Encyclopedia of New and Rediscovered Animals
Shuker, Karl (2012: Coachwhip Publications, 368pp.)
Building on two of Dr. Shuker’s earlier works, The Lost Ark: New and Rediscovered Animals of the 20th Century (HarperCollins, 1993) and The New Zoo: New and Rediscovered Animals of the Twentieth Century (House of Stratus, 2002), the Encyclopedia deserves its title. This is a mammoth collection of scientific achievements from 1900 to the present. It’s information-packed, thoroughly illustrated, and most enjoyable.
Shuker does not try to include all discoveries, since the beetles alone would merit a library. He goes for creatures that are relatively large or scientifically important, and those are more than sufficient to fill this large-format book. Shuker is a highly knowledgeable writer, as you’d expect from a Ph.D. who has been poking into the odd corners of zoology for four decades. He discusses both species and important subspecies, including those where there is some dispute about taxonomy (e.g., it’s not clear whether Rothschild’s giraffe is a subspecies, species, or just a local variation). The zoologically inclined reader will enjoy every page of this romp through monk seals, giant stick insects, megamouth sharks, monitor lizards, and other discoveries simply too numerous to mention.
One thing Shuker does not do is provide context by discussing species discovery curves or just how many new species are being found. He does, though, amply demonstrate his main theme: that discovery didn’t end with the “golden age” of the 1800s—indeed, it’s continued at a steady and often surprising pace right up to the present day.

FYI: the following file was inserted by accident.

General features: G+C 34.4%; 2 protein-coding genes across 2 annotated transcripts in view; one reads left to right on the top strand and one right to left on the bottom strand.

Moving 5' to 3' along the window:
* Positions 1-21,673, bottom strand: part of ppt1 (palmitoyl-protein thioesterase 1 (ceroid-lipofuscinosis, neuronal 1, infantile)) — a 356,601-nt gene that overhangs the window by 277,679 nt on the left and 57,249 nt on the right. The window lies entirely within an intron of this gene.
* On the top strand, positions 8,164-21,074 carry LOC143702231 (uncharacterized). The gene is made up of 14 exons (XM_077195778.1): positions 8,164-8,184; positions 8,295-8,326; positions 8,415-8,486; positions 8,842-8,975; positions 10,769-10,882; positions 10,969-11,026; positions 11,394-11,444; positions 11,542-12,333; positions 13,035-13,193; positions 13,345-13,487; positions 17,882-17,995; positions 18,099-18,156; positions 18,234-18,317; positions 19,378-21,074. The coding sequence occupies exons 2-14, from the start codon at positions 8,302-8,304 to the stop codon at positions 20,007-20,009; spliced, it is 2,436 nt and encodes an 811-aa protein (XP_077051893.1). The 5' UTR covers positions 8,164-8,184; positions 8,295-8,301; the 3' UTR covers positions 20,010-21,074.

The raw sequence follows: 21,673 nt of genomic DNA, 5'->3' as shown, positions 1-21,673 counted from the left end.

This book has plenty of mysteries along with definite discoveries. Some are well-known. Others, like a slow loris with a thick bushy tail, a species not yet taxonomically described although it’s been held in captivity and photographed, surprised even a well-read aficionado like me. Likewise, some of the stories of discovery, like the coelacanth’s, have been told many times, but few people know the tragic tale behind the discovery of Flecker’s sea wasp jellyfish or how Rudie Kuiter discovered an octopus pretending to be a flounder. Shuker also includes stories of animals that didn’t live up to their hype as new species, like Mexico’s onza, which is not a new species of big cat but just an odd puma.
Shuker closes with a few words on potential future discoveries, a note on taxonomy, and a 33-page bibliography. The book includes hundreds of images, ranging from photos to Bill Rebsamen’s wonderful color illustrations. This is one of the classic books, not just of cryptozoology but of zoology and conservation biology. Readers will revisit it many times. It’s a great achievement.